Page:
The Ministry of Health is embarking on a project to rebuild the foundations of New Zealand's health system, scoping a new national platform to store and deliver patient data.
The system will join up what the ministry calls the "islands in the stream", where health providers each hold their own records and patient access is limited.
"In keeping with many countries around the world, New Zealand faces rising demand from health consumers, providers, researchers and innovators for systems that provide access in real-time to an individual’s health information," a project discovery document said.
"As citizens’ digital experience in all aspects of their lives improves, so too do expectations of highly functional joined-up health information."
Connected access to information across the health sector had the potential to improve equity and care and to enable transformed models of care by promoting collaboration and innovation.
The wide-ranging National Health Information Platform (nHIP) project has been on the cards since September 2019, but was delayed due to the COVID-19 pandemic.
"Reliable, high quality and accessible health information is a key enabler of a high performing, trusted and sustainable health and disability sector," the document said.
"It enables New Zealanders to be more connected with their families, their communities, and the people and agencies that care for them in ways that are not possible with disconnected and incomplete information."
The nHIP’s focus is to ensure the right information is available to the right person at the right time, in a usable format, while the health consumer has control and visibility over who has accessed their data.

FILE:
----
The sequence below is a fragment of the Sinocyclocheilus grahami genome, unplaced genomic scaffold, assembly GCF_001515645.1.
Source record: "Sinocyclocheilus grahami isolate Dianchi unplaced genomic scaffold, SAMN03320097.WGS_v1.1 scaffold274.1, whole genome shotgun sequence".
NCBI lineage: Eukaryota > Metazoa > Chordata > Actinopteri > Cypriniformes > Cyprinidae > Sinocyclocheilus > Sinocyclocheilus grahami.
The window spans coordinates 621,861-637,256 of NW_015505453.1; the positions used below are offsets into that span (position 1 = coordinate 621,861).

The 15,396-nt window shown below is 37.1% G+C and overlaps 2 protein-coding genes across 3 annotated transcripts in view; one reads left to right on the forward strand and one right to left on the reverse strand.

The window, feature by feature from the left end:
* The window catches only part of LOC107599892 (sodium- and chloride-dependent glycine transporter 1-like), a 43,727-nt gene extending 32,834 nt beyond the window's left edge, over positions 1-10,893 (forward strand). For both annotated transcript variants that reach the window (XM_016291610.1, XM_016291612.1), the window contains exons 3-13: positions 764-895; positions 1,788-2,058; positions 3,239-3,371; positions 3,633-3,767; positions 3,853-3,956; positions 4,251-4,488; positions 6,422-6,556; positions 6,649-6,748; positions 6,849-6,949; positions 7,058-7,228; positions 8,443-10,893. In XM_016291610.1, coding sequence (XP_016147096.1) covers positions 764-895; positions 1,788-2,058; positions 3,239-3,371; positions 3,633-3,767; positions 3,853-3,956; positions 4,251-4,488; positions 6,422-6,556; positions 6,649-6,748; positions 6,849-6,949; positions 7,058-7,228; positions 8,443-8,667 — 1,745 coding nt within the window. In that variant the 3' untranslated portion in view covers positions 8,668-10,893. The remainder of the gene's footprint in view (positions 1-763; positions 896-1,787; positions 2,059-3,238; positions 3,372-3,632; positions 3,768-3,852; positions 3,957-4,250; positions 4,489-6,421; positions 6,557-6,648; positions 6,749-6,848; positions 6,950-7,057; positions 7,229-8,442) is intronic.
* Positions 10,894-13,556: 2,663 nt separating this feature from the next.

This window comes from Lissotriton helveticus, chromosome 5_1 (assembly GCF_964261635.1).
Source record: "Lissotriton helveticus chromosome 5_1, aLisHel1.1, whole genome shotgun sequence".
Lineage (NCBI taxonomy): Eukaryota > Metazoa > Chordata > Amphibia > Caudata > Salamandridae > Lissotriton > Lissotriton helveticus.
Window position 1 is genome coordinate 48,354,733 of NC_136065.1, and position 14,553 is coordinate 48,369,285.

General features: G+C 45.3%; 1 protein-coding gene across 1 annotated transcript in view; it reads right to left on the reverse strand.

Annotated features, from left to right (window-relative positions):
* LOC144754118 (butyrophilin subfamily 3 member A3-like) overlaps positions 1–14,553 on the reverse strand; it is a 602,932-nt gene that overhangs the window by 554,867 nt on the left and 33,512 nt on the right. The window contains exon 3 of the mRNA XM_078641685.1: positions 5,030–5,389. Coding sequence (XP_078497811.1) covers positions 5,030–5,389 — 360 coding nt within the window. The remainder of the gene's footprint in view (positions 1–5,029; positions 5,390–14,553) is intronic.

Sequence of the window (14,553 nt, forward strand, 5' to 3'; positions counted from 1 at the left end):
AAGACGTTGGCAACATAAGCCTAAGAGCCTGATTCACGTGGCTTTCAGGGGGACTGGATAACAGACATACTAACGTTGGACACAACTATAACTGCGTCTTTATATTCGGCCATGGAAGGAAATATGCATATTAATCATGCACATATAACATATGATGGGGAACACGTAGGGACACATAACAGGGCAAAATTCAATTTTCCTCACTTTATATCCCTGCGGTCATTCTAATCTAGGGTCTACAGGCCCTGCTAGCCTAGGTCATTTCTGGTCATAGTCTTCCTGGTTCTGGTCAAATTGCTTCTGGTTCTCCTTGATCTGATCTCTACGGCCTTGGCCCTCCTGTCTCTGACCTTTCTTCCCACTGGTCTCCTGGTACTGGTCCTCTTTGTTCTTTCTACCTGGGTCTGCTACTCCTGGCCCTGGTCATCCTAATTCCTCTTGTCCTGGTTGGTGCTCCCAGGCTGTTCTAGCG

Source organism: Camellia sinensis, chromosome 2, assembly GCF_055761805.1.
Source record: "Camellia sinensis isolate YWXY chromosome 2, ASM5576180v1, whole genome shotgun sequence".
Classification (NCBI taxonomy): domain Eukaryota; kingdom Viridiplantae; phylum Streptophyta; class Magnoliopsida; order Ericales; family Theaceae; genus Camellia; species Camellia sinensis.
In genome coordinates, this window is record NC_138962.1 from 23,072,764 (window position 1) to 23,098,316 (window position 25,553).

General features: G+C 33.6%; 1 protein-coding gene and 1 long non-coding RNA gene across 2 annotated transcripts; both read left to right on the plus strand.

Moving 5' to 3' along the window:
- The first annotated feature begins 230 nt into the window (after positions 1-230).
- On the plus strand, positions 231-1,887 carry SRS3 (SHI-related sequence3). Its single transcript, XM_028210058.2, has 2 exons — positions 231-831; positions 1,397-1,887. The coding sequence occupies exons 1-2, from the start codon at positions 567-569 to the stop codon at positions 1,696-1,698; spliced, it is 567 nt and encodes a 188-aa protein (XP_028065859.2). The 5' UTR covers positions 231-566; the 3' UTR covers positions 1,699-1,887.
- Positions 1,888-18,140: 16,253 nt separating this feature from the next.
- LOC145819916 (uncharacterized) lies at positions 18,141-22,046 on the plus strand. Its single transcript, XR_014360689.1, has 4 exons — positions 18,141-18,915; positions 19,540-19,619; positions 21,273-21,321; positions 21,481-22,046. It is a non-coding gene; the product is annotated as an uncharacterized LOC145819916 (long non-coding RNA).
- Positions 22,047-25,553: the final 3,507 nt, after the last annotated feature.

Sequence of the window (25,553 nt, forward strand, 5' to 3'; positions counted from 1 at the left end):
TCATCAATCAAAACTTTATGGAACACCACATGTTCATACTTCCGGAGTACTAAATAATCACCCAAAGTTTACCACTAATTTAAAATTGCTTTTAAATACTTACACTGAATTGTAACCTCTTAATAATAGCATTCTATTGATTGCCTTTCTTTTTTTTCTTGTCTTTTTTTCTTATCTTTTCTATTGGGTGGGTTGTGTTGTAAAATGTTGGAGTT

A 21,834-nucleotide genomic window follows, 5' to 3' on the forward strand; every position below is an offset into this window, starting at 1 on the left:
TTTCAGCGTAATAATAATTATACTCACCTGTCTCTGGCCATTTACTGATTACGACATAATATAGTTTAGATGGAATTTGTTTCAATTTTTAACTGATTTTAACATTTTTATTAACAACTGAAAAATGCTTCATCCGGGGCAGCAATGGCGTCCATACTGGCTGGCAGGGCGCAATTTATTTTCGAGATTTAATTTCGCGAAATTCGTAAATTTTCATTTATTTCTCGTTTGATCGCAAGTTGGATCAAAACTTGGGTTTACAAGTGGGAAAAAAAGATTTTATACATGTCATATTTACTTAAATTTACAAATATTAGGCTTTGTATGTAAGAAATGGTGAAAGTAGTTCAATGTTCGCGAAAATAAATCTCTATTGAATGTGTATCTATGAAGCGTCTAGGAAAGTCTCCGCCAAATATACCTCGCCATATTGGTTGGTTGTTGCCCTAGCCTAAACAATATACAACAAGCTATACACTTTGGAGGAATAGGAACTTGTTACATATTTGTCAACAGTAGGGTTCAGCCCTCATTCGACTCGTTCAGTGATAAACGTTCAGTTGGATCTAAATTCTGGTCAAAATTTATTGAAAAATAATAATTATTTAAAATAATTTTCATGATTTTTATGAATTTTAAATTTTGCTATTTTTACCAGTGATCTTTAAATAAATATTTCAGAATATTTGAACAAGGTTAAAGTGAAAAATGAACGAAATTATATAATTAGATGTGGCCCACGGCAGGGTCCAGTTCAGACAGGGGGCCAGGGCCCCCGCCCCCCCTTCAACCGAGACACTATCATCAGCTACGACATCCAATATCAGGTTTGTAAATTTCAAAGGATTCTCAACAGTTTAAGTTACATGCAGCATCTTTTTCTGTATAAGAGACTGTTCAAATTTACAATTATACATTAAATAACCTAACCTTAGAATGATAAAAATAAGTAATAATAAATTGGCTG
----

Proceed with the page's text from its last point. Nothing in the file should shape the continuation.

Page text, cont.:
The aim is that by 2026, New Zealanders will be participating more effectively in their health and wellbeing, through easy and trusted access to, and use of, their health information.
Meanwhile, the health and disability sector will have more accurate and timely access to, and use of, health information to support decision making and service delivery and to accelerate innovation.
Digitally enabling the health and disability sector to shift demand to primary and community care, would also reduce growth in demand on acute services.
The system will be delivered in multiple tranches. The first covers core elements such as the data service, app- and web-based consumer services, provider services, consent services and developer engagement.
The nHIP will deliver a marketplace of application programming interfaces (APIs), and a developer portal that encourages and supports the innovative use of health information and the publishing of APIs by developers.
"We are interested in developer insights into how they want to consume or publish nHIP APIs, what certification and onboarding processes are required, and what are the supporting capabilities they would expect to be provided by the nHIP programme or the Ministry of Health," the document said.